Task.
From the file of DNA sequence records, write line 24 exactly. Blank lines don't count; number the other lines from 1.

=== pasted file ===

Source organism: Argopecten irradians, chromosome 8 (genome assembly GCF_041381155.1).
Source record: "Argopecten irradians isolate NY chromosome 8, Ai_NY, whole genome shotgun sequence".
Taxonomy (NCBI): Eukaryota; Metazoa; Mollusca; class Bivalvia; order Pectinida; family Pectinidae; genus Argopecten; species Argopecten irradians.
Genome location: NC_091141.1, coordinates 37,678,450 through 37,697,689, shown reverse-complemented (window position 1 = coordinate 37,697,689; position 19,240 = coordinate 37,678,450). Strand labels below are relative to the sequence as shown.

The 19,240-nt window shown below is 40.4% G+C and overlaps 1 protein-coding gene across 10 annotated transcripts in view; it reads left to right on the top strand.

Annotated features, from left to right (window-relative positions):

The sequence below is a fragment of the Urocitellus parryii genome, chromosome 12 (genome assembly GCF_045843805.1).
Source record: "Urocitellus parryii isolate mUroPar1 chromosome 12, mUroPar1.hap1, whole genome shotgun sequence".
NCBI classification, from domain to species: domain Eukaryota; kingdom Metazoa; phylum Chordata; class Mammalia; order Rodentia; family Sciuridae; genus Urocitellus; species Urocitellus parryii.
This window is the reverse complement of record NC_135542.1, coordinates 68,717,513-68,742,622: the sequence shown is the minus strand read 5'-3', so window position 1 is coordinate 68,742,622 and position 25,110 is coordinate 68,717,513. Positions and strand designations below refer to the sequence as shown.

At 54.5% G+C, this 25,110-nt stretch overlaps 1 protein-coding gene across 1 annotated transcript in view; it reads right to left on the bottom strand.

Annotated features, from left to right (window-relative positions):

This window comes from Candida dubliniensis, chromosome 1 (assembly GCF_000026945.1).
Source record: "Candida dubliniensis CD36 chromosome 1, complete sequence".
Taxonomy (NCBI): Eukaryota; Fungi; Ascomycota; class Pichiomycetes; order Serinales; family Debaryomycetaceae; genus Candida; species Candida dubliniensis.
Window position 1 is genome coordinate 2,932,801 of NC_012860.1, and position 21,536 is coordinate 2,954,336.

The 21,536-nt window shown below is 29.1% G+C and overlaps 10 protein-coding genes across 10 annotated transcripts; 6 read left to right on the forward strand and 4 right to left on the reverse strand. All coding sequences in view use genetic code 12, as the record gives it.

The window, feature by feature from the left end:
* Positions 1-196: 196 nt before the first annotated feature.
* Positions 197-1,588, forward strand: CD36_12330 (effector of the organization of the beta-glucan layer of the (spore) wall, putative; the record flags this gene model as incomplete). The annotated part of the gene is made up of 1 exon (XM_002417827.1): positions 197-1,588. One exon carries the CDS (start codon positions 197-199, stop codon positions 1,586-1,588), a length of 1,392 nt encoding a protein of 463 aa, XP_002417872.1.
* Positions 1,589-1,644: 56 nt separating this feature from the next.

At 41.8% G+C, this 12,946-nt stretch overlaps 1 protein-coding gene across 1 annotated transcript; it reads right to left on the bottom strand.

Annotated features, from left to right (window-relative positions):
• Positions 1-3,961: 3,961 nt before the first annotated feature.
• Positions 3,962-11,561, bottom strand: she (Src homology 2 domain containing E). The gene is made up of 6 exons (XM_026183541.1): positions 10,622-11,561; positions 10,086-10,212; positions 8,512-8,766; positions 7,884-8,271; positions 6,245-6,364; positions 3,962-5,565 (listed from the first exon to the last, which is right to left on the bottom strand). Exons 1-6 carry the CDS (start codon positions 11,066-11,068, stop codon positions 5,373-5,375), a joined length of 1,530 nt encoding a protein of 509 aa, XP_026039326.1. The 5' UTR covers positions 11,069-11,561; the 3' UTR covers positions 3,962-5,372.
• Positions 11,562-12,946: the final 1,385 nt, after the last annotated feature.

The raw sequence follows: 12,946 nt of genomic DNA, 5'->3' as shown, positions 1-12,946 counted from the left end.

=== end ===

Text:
• Positions 1-3,961: 3,961 nt before the first annotated feature.